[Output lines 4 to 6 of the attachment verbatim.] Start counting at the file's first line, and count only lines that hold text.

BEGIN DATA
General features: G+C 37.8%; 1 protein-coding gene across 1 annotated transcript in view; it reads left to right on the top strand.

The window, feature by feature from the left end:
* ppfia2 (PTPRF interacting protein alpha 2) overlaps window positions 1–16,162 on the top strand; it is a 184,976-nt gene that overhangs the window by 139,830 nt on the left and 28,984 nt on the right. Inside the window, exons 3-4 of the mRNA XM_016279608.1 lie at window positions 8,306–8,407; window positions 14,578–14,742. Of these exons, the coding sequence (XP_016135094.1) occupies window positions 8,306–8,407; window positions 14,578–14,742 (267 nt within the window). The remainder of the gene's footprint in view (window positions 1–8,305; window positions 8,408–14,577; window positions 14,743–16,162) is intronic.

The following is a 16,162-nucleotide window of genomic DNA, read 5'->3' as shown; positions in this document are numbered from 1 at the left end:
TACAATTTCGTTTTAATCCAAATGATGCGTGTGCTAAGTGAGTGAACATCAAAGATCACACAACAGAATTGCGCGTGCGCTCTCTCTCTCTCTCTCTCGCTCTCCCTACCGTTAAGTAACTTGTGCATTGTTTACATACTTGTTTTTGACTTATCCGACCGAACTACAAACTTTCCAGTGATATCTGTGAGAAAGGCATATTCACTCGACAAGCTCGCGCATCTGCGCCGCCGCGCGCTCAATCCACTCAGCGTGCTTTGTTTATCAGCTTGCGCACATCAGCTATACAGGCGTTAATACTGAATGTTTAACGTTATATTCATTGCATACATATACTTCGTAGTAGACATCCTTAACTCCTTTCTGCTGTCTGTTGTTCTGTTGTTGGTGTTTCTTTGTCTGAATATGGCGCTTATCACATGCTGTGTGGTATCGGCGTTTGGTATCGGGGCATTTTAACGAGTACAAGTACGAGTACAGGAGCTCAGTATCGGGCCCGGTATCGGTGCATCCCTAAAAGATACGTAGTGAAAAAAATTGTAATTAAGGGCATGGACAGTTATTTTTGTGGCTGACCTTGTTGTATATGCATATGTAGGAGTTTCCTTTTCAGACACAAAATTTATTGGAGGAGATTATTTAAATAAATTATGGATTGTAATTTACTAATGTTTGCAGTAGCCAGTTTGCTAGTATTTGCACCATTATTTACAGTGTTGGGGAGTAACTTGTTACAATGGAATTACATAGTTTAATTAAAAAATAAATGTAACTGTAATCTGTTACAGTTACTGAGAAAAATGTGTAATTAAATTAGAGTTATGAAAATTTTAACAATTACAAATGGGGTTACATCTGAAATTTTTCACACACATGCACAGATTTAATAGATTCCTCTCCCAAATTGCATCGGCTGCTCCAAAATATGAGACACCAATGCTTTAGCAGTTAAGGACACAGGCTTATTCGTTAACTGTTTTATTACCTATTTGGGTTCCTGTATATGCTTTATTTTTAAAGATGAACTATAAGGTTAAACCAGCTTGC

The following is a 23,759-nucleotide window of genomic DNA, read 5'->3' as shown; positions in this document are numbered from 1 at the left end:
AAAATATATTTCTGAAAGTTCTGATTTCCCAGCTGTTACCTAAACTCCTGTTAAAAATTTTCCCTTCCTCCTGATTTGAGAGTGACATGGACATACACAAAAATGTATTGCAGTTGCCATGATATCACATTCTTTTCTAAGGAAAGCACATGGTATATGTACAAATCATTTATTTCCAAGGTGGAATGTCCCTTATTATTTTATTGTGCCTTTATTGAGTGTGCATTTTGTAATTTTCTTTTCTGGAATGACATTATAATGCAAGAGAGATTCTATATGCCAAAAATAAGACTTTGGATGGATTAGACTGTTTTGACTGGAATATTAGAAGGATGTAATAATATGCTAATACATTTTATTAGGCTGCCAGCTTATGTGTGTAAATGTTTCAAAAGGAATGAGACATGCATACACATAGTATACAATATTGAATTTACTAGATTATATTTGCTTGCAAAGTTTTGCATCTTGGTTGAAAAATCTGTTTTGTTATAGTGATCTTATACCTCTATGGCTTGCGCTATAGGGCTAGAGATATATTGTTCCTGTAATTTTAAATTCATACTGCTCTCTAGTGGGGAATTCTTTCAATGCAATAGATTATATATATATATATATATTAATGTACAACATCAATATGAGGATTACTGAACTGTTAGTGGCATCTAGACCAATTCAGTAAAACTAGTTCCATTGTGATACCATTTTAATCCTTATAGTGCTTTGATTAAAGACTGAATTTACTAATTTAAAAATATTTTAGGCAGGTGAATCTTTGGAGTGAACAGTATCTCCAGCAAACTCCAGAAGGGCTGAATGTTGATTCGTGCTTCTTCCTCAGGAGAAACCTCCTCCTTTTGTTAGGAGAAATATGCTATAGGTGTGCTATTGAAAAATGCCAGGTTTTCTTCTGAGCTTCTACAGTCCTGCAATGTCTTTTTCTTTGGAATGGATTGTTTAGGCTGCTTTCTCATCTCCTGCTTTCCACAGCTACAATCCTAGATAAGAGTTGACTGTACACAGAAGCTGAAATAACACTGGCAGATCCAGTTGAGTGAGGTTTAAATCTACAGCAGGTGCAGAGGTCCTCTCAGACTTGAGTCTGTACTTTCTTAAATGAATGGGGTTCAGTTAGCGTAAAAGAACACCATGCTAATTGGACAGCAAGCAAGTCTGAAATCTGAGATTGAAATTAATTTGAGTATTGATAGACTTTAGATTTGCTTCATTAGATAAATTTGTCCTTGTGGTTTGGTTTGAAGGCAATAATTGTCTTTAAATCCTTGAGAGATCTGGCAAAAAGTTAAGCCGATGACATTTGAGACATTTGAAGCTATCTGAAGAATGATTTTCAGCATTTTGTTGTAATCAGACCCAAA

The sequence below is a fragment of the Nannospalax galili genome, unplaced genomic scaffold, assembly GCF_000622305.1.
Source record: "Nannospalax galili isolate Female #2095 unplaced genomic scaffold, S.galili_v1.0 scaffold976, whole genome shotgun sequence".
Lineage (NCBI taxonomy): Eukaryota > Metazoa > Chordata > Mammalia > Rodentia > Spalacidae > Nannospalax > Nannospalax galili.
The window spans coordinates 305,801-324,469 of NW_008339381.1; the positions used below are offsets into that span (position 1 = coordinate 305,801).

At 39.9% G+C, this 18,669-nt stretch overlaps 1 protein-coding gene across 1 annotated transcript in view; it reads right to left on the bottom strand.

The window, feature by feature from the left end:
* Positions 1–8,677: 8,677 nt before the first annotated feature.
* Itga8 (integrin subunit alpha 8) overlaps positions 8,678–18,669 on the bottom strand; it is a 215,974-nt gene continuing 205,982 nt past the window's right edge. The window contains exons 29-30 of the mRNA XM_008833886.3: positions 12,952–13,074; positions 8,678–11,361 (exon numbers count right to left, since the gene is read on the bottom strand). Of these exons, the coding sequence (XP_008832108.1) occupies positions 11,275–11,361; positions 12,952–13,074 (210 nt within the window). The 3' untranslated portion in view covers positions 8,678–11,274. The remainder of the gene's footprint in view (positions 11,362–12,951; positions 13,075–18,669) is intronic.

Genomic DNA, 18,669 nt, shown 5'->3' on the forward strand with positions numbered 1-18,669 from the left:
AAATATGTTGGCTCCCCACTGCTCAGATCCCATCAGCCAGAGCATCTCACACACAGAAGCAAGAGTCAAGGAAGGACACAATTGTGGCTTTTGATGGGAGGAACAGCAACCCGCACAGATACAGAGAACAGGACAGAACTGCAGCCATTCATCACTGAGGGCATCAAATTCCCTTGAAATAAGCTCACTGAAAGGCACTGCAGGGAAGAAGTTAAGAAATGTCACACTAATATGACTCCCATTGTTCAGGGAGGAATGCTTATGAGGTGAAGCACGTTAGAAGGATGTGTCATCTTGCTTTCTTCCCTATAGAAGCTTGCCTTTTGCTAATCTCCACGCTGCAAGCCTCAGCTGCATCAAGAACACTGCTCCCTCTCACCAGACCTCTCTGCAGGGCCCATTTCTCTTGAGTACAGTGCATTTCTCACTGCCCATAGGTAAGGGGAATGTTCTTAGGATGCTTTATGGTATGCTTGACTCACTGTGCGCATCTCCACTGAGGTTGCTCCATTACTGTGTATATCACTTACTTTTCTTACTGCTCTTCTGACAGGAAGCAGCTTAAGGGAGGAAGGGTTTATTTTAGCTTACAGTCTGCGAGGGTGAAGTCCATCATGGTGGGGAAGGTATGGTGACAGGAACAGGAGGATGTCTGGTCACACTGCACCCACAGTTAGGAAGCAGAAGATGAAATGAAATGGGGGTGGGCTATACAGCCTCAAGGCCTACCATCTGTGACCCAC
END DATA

The following is a 16,162-nucleotide window of genomic DNA, read 5'->3' as shown; positions in this document are numbered from 1 at the left end:
TACAATTTCGTTTTAATCCAAATGATGCGTGTGCTAAGTGAGTGAACATCAAAGATCACACAACAGAATTGCGCGTGCGCTCTCTCTCTCTCTCTCTCGCTCTCCCTACCGTTAAGTAACTTGTGCATTGTTTACATACTTGTTTTTGACTTATCCGACCGAACTACAAACTTTCCAGTGATATCTGTGAGAAAGGCATATTCACTCGACAAGCTCGCGCATCTGCGCCGCCGCGCGCTCAATCCACTCAGCGTGCTTTGTTTATCAGCTTGCGCACATCAGCTATACAGGCGTTAATACTGAATGTTTAACGTTATATTCATTGCATACATATACTTCGTAGTAGACATCCTTAACTCCTTTCTGCTGTCTGTTGTTCTGTTGTTGGTGTTTCTTTGTCTGAATATGGCGCTTATCACATGCTGTGTGGTATCGGCGTTTGGTATCGGGGCATTTTAACGAGTACAAGTACGAGTACAGGAGCTCAGTATCGGGCCCGGTATCGGTGCATCCCTAAAAGATACGTAGTGAAAAAAATTGTAATTAAGGGCATGGACAGTTATTTTTGTGGCTGACCTTGTTGTATATGCATATGTAGGAGTTTCCTTTTCAGACACAAAATTTATTGGAGGAGATTATTTAAATAAATTATGGATTGTAATTTACTAATGTTTGCAGTAGCCAGTTTGCTAGTATTTGCACCATTATTTACAGTGTTGGGGAGTAACTTGTTACAATGGAATTACATAGTTTAATTAAAAAATAAATGTAACTGTAATCTGTTACAGTTACTGAGAAAAATGTGTAATTAAATTAGAGTTATGAAAATTTTAACAATTACAAATGGGGTTACATCTGAAATTTTTCACACACATGCACAGATTTAATAGATTCCTCTCCCAAATTGCATCGGCTGCTCCAAAATATGAGACACCAATGCTTTAGCAGTTAAGGACACAGGCTTATTCGTTAACTGTTTTATTACCTATTTGGGTTCCTGTATATGCTTTATTTTTAAAGATGAACTATAAGGTTAAACCAGCTTGC

The following is a 23,759-nucleotide window of genomic DNA, read 5'->3' as shown; positions in this document are numbered from 1 at the left end: